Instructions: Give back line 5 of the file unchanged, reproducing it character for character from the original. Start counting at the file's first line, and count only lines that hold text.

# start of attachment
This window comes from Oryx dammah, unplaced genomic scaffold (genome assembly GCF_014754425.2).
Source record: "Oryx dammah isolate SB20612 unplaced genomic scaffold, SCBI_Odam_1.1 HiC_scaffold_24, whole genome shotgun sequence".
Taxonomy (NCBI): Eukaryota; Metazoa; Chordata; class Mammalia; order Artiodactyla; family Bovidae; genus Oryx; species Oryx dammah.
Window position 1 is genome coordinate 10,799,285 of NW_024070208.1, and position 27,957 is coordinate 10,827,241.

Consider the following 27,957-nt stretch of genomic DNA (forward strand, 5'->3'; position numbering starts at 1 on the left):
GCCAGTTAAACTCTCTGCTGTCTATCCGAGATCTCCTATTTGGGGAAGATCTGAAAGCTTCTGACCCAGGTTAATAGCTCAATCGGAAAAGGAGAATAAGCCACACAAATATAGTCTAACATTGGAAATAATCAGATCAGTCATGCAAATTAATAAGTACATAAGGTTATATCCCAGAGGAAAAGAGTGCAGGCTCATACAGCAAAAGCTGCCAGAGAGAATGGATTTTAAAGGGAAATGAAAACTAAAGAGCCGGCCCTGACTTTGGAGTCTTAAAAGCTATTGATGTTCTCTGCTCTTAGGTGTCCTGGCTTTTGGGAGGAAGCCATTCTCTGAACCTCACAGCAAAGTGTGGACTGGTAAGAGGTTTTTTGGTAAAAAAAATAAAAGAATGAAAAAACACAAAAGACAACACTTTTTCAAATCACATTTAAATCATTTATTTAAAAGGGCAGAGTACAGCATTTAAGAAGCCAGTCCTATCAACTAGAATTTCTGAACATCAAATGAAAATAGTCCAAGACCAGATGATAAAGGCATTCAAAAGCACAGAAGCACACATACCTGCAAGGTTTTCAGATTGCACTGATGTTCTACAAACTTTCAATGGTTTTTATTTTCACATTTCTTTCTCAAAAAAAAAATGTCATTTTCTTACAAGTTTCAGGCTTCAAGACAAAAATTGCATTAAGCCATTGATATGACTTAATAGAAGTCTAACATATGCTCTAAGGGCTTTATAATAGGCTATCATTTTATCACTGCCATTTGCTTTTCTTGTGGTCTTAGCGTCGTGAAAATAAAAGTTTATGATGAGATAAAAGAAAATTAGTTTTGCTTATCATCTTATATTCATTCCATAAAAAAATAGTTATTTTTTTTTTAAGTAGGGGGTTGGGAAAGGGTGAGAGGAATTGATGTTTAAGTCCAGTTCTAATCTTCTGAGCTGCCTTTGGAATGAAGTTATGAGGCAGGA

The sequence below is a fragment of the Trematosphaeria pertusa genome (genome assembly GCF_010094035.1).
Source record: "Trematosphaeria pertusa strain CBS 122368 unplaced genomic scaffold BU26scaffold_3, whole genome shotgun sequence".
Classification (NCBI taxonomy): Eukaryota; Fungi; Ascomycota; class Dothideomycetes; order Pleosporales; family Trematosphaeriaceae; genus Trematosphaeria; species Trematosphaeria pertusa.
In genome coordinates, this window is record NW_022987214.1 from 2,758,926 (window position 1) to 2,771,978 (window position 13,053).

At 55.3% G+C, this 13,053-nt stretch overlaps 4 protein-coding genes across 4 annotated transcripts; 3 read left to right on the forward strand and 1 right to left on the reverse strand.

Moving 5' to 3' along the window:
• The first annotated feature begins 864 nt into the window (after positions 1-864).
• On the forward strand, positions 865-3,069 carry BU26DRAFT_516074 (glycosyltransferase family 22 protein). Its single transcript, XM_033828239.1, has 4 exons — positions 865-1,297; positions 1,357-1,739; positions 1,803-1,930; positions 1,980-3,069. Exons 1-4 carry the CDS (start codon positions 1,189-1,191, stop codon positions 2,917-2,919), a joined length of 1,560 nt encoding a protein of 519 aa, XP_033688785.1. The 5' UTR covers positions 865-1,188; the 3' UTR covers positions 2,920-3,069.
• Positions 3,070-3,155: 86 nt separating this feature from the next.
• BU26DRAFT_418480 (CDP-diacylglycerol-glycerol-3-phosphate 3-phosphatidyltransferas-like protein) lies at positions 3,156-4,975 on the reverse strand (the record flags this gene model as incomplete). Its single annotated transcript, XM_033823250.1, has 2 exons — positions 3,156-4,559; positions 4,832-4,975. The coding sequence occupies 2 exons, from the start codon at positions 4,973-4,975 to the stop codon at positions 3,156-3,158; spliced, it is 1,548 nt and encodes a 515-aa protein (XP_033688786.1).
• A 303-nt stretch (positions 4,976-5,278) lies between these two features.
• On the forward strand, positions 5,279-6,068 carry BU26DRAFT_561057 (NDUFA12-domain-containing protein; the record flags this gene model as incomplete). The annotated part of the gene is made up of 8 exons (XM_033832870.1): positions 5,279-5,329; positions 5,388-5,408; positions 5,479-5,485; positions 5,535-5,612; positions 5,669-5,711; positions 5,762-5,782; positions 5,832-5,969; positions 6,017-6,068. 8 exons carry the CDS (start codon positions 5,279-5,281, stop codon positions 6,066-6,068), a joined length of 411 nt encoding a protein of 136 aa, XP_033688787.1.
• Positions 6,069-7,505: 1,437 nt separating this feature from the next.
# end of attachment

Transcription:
Consider the following 27,957-nt stretch of genomic DNA (forward strand, 5'->3'; position numbering starts at 1 on the left):